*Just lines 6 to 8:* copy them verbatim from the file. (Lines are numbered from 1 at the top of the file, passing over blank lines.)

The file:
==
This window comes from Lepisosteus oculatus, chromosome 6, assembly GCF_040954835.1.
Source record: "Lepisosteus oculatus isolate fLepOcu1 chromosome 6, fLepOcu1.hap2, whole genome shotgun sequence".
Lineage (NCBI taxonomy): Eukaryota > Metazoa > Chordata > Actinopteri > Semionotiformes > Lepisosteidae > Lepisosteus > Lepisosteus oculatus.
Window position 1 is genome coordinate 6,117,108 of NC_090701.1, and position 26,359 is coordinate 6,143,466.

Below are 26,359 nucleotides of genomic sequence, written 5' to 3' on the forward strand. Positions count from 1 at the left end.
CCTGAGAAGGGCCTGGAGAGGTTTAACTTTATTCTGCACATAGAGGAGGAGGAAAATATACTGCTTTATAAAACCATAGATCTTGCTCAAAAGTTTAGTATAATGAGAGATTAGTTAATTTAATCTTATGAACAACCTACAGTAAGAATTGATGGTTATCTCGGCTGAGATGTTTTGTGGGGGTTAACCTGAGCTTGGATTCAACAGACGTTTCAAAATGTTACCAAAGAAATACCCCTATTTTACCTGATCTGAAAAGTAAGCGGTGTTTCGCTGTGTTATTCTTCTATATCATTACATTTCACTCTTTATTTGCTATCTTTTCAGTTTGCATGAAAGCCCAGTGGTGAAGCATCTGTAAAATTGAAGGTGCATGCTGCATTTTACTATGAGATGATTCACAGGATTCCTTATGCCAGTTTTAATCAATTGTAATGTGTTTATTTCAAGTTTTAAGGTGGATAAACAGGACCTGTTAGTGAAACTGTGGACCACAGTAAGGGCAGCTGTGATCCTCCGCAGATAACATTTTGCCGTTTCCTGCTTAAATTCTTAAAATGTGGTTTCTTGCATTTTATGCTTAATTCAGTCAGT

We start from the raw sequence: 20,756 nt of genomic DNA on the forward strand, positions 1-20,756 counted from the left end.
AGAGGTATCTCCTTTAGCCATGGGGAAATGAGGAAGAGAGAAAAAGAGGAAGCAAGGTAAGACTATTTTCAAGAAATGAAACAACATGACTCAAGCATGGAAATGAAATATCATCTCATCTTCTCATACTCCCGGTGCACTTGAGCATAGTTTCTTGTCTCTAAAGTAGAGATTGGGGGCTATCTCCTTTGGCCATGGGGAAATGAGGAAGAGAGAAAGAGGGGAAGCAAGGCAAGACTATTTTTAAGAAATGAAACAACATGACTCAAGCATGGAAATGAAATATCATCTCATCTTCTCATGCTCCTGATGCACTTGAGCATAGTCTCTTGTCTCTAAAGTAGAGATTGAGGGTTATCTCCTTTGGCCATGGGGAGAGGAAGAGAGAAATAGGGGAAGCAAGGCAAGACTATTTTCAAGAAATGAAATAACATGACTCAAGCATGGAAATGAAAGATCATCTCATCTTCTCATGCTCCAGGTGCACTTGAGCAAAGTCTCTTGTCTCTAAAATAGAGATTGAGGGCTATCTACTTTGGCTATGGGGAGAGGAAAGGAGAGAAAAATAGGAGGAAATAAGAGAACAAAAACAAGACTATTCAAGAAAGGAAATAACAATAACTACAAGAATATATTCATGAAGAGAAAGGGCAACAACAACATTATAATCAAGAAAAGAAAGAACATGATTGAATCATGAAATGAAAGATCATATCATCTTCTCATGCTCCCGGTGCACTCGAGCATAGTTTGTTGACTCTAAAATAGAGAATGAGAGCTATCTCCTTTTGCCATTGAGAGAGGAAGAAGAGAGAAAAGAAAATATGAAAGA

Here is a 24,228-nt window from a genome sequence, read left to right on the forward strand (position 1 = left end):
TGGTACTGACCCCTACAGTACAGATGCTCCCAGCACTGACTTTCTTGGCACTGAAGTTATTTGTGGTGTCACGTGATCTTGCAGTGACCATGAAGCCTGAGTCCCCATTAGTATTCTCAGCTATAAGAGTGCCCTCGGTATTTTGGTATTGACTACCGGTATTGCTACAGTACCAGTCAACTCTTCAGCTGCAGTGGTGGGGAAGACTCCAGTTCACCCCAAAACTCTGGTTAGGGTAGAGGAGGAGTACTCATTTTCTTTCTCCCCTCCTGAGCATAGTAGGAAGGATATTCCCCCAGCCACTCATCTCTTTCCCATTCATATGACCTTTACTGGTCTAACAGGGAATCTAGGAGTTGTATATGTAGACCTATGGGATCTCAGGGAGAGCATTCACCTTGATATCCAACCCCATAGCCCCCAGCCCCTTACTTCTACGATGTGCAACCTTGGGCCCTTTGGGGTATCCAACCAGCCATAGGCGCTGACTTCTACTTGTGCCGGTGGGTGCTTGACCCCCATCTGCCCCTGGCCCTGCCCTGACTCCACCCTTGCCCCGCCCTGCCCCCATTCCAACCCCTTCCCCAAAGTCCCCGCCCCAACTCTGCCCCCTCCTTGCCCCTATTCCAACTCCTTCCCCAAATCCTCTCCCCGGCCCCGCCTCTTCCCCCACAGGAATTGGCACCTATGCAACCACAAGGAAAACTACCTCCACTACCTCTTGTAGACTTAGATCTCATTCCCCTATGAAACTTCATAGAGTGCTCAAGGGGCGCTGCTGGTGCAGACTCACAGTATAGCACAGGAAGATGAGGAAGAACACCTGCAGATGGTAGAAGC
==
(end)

CCTGAGAAGGGCCTGGAGAGGTTTAACTTTATTCTGCACATAGAGGAGGAGGAAAATATACTGCTTTATAAAACCATAGATCTTGCTCAAAAGTTTAGTATAATGAGAGATTAGTTAATTTAATCTTATGAACAACCTACAGTAAGAATTGATGGTTATCTCGGCTGAGATGTTTTGTGGGGGTTAACCTGAGCTTGGATTCAACAGACGTTTCAAAATGTTACCAAAGAAATACCCCTATTTTACCTGATCTGAAAAGTAAGCGGTGTTTCGCTGTGTTATTCTTCTATATCATTACATTTCACTCTTTATTTGCTATCTTTTCAGTTTGCATGAAAGCCCAGTGGTGAAGCATCTGTAAAATTGAAGGTGCATGCTGCATTTTACTATGAGATGATTCACAGGATTCCTTATGCCAGTTTTAATCAATTGTAATGTGTTTATTTCAAGTTTTAAGGTGGATAAACAGGACCTGTTAGTGAAACTGTGGACCACAGTAAGGGCAGCTGTGATCCTCCGCAGATAACATTTTGCCGTTTCCTGCTTAAATTCTTAAAATGTGGTTTCTTGCATTTTATGCTTAATTCAGTCAGT

We start from the raw sequence: 20,756 nt of genomic DNA on the forward strand, positions 1-20,756 counted from the left end.
AGAGGTATCTCCTTTAGCCATGGGGAAATGAGGAAGAGAGAAAAAGAGGAAGCAAGGTAAGACTATTTTCAAGAAATGAAACAACATGACTCAAGCATGGAAATGAAATATCATCTCATCTTCTCATACTCCCGGTGCACTTGAGCATAGTTTCTTGTCTCTAAAGTAGAGATTGGGGGCTATCTCCTTTGGCCATGGGGAAATGAGGAAGAGAGAAAGAGGGGAAGCAAGGCAAGACTATTTTTAAGAAATGAAACAACATGACTCAAGCATGGAAATGAAATATCATCTCATCTTCTCATGCTCCTGATGCACTTGAGCATAGTCTCTTGTCTCTAAAGTAGAGATTGAGGGTTATCTCCTTTGGCCATGGGGAGAGGAAGAGAGAAATAGGGGAAGCAAGGCAAGACTATTTTCAAGAAATGAAATAACATGACTCAAGCATGGAAATGAAAGATCATCTCATCTTCTCATGCTCCAGGTGCACTTGAGCAAAGTCTCTTGTCTCTAAAATAGAGATTGAGGGCTATCTACTTTGGCTATGGGGAGAGGAAAGGAGAGAAAAATAGGAGGAAATAAGAGAACAAAAACAAGACTATTCAAGAAAGGAAATAACAATAACTACAAGAATATATTCATGAAGAGAAAGGGCAACAACAACATTATAATCAAGAAAAGAAAGAACATGATTGAATCATGAAATGAAAGATCATATCATCTTCTCATGCTCCCGGTGCACTCGAGCATAGTTTGTTGACTCTAAAATAGAGAATGAGAGCTATCTCCTTTTGCCATTGAGAGAGGAAGAAGAGAGAAAAGAAAATATGAAAGA